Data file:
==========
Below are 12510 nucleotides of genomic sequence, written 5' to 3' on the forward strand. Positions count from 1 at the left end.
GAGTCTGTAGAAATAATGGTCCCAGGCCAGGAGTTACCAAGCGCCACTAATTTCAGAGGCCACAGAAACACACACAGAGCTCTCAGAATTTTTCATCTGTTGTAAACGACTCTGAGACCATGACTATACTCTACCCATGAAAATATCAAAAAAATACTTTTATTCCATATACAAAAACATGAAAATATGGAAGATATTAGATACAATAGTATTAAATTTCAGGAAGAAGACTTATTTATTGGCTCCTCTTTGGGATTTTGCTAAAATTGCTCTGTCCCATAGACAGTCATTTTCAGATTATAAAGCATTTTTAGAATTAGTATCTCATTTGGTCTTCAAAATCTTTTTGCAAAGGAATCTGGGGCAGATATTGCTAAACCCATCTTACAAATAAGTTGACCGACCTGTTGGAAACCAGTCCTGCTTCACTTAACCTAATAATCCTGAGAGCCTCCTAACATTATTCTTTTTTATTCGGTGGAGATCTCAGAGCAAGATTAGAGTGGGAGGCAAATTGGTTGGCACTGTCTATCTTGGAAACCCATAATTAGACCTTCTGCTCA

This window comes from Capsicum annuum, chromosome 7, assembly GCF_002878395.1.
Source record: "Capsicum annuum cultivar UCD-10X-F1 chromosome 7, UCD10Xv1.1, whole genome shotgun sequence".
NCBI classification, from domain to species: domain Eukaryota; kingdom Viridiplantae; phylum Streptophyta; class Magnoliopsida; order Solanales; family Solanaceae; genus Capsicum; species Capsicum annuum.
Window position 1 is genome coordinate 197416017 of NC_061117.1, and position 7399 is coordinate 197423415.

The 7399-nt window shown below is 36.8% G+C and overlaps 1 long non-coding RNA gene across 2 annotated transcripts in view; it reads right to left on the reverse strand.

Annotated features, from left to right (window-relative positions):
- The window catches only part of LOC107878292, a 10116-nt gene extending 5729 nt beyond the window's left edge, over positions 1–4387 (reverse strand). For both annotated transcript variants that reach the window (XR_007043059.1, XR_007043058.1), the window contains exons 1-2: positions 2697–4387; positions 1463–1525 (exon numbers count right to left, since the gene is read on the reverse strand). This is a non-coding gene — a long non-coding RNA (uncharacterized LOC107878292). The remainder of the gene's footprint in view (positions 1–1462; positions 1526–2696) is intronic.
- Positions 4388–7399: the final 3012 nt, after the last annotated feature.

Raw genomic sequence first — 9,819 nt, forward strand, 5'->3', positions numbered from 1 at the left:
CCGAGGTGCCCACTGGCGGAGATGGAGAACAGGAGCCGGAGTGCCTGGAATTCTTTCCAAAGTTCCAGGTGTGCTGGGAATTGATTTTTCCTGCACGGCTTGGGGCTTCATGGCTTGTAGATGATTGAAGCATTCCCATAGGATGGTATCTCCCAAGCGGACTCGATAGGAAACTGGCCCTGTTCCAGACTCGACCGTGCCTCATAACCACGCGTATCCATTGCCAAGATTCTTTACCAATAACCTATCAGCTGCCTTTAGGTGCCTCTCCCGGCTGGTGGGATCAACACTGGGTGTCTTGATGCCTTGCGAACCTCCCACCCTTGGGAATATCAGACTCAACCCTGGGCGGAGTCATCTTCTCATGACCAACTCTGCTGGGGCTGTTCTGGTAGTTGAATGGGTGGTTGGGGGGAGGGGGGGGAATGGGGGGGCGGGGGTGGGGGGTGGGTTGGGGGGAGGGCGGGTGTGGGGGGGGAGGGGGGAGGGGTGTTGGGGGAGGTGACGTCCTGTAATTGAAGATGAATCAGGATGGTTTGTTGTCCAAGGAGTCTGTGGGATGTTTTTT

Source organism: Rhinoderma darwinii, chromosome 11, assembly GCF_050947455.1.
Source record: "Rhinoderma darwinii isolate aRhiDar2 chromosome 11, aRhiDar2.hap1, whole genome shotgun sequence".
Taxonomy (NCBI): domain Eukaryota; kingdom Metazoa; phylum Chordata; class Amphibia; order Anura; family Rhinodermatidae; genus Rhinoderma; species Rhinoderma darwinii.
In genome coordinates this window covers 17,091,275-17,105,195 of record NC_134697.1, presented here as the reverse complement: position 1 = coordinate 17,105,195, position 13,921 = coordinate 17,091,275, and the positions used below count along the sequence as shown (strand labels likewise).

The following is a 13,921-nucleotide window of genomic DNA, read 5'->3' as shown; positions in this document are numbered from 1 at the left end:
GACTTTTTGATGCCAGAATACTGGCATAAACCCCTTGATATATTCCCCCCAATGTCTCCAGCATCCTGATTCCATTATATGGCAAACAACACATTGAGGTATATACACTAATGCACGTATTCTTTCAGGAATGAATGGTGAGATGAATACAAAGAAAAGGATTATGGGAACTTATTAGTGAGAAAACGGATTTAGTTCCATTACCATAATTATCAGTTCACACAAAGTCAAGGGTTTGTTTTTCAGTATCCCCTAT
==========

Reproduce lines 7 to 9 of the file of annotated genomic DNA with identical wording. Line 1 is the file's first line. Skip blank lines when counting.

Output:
The 7399-nt window shown below is 36.8% G+C and overlaps 1 long non-coding RNA gene across 2 annotated transcripts in view; it reads right to left on the reverse strand.

Annotated features, from left to right (window-relative positions):
- The window catches only part of LOC107878292, a 10116-nt gene extending 5729 nt beyond the window's left edge, over positions 1–4387 (reverse strand). For both annotated transcript variants that reach the window (XR_007043059.1, XR_007043058.1), the window contains exons 1-2: positions 2697–4387; positions 1463–1525 (exon numbers count right to left, since the gene is read on the reverse strand). This is a non-coding gene — a long non-coding RNA (uncharacterized LOC107878292). The remainder of the gene's footprint in view (positions 1–1462; positions 1526–2696) is intronic.